Earlier this year, a woman used fake IDs to steal money from credit union branches in New York, Pennsylvania, Indiana, Illinois, Texas and Florida.

The fraudster, who was believed to be part of an ID theft ring, made her visits from credit union branch to credit union branch over three months. What the woman did not know, however, was that someone was watching her. An analyst from the national fraud prevention initiative coordinated by the CO-OP Financial Services Shared Branch network was tracking her moves. CO-OP gathered branch security camera images of her and other information about how every fraud incident was being carried out. This information, along with her images, was posted on a bulletin and sent to credit unions in the shared branch network and their frontline employees.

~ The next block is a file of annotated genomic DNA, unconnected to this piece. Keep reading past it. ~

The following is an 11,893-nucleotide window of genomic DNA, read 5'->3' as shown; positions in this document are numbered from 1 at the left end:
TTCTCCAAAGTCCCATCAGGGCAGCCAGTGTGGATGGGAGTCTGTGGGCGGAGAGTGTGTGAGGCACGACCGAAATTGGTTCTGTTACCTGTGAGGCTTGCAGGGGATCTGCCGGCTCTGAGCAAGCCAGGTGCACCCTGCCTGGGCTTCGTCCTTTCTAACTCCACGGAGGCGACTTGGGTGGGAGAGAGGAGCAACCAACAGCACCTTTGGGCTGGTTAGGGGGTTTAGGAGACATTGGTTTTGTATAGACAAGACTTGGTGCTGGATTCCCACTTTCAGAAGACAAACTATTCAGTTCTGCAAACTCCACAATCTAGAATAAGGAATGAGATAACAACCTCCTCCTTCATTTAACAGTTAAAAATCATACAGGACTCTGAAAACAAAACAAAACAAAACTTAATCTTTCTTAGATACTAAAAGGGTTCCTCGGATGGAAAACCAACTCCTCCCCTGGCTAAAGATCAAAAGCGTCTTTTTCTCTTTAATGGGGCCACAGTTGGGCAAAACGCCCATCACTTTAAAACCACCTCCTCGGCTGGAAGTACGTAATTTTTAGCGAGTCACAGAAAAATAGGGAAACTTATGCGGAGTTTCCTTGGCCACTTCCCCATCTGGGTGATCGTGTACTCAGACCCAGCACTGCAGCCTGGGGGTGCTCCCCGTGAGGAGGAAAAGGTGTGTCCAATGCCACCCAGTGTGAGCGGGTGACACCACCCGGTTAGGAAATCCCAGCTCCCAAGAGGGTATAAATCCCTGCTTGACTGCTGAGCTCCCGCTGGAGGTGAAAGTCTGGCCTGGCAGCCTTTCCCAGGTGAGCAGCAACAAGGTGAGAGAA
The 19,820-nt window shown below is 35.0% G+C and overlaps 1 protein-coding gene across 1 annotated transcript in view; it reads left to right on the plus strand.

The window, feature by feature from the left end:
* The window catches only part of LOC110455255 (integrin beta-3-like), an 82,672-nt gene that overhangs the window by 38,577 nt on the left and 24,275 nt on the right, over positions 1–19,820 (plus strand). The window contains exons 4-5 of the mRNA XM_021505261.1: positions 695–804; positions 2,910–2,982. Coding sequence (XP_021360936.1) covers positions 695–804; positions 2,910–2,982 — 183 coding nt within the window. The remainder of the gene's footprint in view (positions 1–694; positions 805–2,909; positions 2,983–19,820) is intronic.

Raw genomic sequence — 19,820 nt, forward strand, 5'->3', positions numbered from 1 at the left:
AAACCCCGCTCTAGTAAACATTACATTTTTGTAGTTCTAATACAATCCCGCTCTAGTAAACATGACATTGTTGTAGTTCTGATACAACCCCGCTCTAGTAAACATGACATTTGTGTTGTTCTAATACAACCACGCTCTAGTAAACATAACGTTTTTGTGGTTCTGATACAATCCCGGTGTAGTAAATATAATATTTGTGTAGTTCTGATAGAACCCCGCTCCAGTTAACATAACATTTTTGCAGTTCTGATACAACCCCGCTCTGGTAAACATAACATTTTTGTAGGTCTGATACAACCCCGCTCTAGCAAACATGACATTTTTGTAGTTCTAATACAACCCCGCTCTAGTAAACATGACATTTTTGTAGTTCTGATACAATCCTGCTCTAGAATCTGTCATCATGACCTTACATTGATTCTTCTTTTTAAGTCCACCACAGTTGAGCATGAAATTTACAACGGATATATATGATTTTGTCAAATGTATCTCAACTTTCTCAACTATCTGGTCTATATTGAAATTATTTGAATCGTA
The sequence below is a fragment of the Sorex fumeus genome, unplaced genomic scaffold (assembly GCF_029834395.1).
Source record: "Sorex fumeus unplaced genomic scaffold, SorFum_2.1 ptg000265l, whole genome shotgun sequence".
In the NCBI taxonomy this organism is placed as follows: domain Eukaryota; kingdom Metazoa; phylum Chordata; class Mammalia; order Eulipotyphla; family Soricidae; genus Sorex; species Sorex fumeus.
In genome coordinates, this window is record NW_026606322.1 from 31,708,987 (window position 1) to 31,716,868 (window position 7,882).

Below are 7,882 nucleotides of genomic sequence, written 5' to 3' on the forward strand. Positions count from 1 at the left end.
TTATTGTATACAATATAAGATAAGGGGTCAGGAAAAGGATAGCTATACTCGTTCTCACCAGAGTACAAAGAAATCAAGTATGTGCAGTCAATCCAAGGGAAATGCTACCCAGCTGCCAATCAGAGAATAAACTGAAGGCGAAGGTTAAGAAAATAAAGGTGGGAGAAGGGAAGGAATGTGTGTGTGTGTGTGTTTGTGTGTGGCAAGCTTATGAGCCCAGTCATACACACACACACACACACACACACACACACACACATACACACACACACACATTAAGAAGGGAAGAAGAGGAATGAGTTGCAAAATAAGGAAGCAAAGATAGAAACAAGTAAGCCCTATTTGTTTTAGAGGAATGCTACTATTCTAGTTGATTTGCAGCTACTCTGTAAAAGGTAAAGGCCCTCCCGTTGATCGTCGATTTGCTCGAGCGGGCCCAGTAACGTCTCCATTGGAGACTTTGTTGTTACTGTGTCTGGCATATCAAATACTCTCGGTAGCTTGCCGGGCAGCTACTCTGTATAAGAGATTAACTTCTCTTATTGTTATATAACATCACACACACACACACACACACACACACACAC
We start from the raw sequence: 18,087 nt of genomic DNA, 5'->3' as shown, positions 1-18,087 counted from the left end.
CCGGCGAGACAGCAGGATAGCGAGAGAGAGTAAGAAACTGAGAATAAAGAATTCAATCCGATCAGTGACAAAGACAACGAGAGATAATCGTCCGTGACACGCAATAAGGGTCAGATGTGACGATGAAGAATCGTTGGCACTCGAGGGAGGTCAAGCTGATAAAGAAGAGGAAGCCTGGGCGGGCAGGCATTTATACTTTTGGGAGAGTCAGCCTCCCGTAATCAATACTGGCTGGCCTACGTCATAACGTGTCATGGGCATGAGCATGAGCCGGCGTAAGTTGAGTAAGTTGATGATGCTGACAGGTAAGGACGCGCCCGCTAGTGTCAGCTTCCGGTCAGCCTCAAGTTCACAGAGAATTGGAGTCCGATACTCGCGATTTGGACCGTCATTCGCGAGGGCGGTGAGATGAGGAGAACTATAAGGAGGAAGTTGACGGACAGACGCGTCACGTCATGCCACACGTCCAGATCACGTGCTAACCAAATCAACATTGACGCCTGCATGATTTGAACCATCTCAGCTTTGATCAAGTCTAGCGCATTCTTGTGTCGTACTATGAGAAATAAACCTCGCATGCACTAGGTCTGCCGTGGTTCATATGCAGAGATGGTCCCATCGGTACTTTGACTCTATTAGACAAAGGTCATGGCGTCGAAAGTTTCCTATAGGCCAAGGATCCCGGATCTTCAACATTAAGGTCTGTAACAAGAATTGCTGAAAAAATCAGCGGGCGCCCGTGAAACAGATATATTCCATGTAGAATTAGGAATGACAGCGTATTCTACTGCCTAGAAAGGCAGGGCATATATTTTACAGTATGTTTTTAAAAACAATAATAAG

Soon after that bulletin was distributed, a credit union teller in Illinois recognized the woman as she entered the branch. The teller contacted police who arrested the suspect of ID theft, which remains one of the largest crimes in the U.S. Every year, about 15 million people have their identities stolen.

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